How to Install and Use Blender on Linux Mint

Blender is a well-known 3D software that’s both free and open-source. It supports all forms of 3D works – rendering, modeling, animation, simulation, video editing, and even game development! It also allows integration of Python through Blender API.

Blender is a cross-platform tool that’s available for Windows, Linux and Mac. Thanks to OpenGL, Blender is capable of offering a consistent experience. In this article, we’ll be checking out how to install Blender on Linux Mint.

Blender on Linux Mint

Blender is quite a popular software. Because of its popularity, it’s available on the package server of all the major Linux distros. Linux Mint, being an Ubuntu-based distro, also contains Blender in the official package server. Thankfully, Blender also comes as a snap package.

If you’re feeling a bit adventurous, then you may also try building Blender from the source by yourself. Of course, it’s a bit difficult path to follow than just installing and using Blender.

Ready? Let’s see how to install Blender!

Install Blender on Linux Mint

Install Blender using APT

In this method, we’ll be grabbing Blender directly from the official package server. All we need to do is tell APT to grab Blender.

Fire up a terminal. First, update the APT cache and package updates (if available).

$ sudo apt update && sudo apt upgrade -y

Now, tell APT to install Blender.

$ sudo apt install blender

Install Blender using snap

Blender is also available as a snap package. The benefit of the snap package is, as long as the snap package manager is installed in the system, you can enjoy almost any snap package irrespective of the Linux distro.

Linux Mint doesn’t come with snap pre-installed. To install the snap package manager, run the following commands.

$ sudo apt update && sudo apt install snapd

$ sudo snap install core

$ sudo systemctl restart snapd

Now, the snap package manager is ready to install additional snap packages. Tell snap to install Blender. Check out Blender on the Snapcraft store.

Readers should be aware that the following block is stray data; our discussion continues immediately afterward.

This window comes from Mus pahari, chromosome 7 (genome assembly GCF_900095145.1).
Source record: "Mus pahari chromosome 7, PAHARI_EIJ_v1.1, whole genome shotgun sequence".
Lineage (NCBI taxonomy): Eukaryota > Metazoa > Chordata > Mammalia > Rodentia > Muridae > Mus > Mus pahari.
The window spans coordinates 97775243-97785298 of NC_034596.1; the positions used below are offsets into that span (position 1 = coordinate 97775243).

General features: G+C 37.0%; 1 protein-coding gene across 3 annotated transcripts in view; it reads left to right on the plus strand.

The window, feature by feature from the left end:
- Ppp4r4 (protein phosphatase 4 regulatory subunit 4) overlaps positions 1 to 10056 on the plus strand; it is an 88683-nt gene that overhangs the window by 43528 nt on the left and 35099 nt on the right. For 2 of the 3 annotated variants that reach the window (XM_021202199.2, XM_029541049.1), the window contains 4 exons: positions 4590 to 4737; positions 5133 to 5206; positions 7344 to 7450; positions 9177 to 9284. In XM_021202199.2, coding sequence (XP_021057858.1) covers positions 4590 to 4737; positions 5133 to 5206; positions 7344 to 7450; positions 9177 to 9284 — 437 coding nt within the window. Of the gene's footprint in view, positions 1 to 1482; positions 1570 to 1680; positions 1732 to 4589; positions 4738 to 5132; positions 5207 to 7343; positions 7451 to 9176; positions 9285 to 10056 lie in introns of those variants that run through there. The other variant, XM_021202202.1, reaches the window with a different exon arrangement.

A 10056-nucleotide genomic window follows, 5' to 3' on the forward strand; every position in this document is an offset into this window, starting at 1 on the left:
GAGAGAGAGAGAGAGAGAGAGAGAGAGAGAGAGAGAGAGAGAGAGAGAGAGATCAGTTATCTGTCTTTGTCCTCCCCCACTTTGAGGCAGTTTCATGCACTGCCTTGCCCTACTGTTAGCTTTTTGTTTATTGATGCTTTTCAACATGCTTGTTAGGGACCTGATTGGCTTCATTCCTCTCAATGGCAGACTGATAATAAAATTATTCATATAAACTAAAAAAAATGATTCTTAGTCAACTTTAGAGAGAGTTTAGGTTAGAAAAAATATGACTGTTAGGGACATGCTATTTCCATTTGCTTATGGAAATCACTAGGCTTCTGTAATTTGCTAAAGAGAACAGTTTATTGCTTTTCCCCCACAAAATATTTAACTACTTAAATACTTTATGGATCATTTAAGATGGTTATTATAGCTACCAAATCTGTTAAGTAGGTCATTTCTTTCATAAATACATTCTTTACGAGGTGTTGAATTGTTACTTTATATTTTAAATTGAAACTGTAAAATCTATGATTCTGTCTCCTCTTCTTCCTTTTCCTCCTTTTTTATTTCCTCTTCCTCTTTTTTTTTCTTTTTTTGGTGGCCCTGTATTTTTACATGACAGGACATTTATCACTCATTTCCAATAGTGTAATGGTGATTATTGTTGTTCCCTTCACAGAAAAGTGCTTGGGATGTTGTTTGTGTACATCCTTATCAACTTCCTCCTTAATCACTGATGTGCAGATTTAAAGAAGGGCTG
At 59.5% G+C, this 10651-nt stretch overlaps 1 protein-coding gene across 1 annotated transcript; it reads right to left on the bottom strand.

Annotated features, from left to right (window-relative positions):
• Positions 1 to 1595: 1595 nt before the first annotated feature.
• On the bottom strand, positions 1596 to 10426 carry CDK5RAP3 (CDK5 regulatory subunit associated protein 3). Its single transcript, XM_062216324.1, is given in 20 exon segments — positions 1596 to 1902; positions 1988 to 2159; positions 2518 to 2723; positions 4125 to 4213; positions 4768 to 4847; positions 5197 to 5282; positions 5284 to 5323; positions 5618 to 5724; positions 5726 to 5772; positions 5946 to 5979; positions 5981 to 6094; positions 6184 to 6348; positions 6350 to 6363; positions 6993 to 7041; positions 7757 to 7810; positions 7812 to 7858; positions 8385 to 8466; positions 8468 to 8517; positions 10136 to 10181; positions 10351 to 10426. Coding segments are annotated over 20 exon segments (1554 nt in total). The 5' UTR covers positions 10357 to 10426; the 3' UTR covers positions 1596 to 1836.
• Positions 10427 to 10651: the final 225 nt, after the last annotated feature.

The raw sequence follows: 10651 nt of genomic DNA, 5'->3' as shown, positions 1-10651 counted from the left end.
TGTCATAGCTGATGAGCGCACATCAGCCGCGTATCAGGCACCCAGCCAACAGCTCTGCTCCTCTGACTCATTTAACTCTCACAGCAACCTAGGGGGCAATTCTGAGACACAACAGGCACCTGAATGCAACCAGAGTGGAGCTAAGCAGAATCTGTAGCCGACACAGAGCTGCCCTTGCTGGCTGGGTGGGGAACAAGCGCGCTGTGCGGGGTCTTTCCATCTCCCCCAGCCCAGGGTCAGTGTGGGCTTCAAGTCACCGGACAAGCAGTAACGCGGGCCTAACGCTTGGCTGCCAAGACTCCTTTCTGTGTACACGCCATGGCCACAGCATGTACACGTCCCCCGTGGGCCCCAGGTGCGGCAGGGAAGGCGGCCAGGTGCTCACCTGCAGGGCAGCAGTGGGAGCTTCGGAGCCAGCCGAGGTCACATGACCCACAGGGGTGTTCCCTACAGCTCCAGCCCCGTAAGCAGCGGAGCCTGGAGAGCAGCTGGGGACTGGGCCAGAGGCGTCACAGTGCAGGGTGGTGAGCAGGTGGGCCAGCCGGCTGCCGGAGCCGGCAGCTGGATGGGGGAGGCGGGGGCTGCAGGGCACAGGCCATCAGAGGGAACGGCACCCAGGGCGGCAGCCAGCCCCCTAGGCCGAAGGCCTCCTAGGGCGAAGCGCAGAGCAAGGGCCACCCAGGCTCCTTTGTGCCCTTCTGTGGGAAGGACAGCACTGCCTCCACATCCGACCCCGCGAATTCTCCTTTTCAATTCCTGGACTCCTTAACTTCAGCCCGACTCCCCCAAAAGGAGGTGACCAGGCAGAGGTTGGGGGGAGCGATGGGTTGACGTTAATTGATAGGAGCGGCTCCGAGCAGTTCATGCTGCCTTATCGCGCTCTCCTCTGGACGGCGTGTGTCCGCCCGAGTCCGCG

$ sudo snap install blender --classic

Install Blender from source

This is, by far, the most difficult method of installing Blender in this entire guide. Unless you need to, I recommend using other methods of installing Blender. Blender is a big project and compiling it will be a time-consuming process.

First, install the essential packages to compile Blender.

$ sudo apt update && sudo apt install build-essential git subversion cmake
libx11-dev libxxf86vm-dev libxcursor-dev libxi-dev libxrandr-dev
libxinerama-dev libglew-dev

Now, we’re ready to grab the latest source code of Blender from Blender official git. Grab the source code.

$ mkdir -v ~/blender-git && cd ~/blender-git

$ git clone

If you’re using Intel/AMD X86-64 platform, then grab the pre-compiled library dependencies Blender offers. This will save up a lot of hassle. To grab them, run the following command.

$ mkdir -v ~/blender-git/lib && cd ~/blender-git/lib

$ svn checkout

If you’re using a system other than Intel/AMD x86-64, then there’s a script available for automatic dependency installation.

$ cd ~/blender-git
$ sudo ./blender/build_files/build_environment/

To learn more in-depth about the script, check out the official Blender wiki.

Finally, it’s time to compile Blender. Run the following commands.

$ cd ~/blender-git/blender

$ make update

$ make -j4

Now, you can directly run Blender from the following location.

$ ~/blender-git/build_linux/bin

Using Blender

Now that Blender is installed, launch it from the menu.

Blender will start a mini quick-setup dialog box. Select the options you feel necessary.

In the next step, Blender will offer to create a new project or opening an existing one.

If nothing selected, Blender will start a starter project with only one cube in it.

If you’re interested, Blender also offers a number of demo files for free! Check out the Blender demo files.

Final thoughts

Blender is a powerful tool. Your imagination is the only limiting factor. Well, your hardware as well. For simple projects, you can get away with normal hardware. However, for big projects, you need good hardware (powerful CPU, GPU and lots of RAM/VRAM).

Blender comes up with tons of features. Naturally, that increases the complexity of the tool. Thankfully, there are plenty of tutorials online where you can learn how to properly take advantage of different Blender tools and features. YouTube is a good place to start.


About the author

Sidratul Muntaha

Student of CSE. I love Linux and playing with tech and gadgets. I use both Ubuntu and Linux Mint.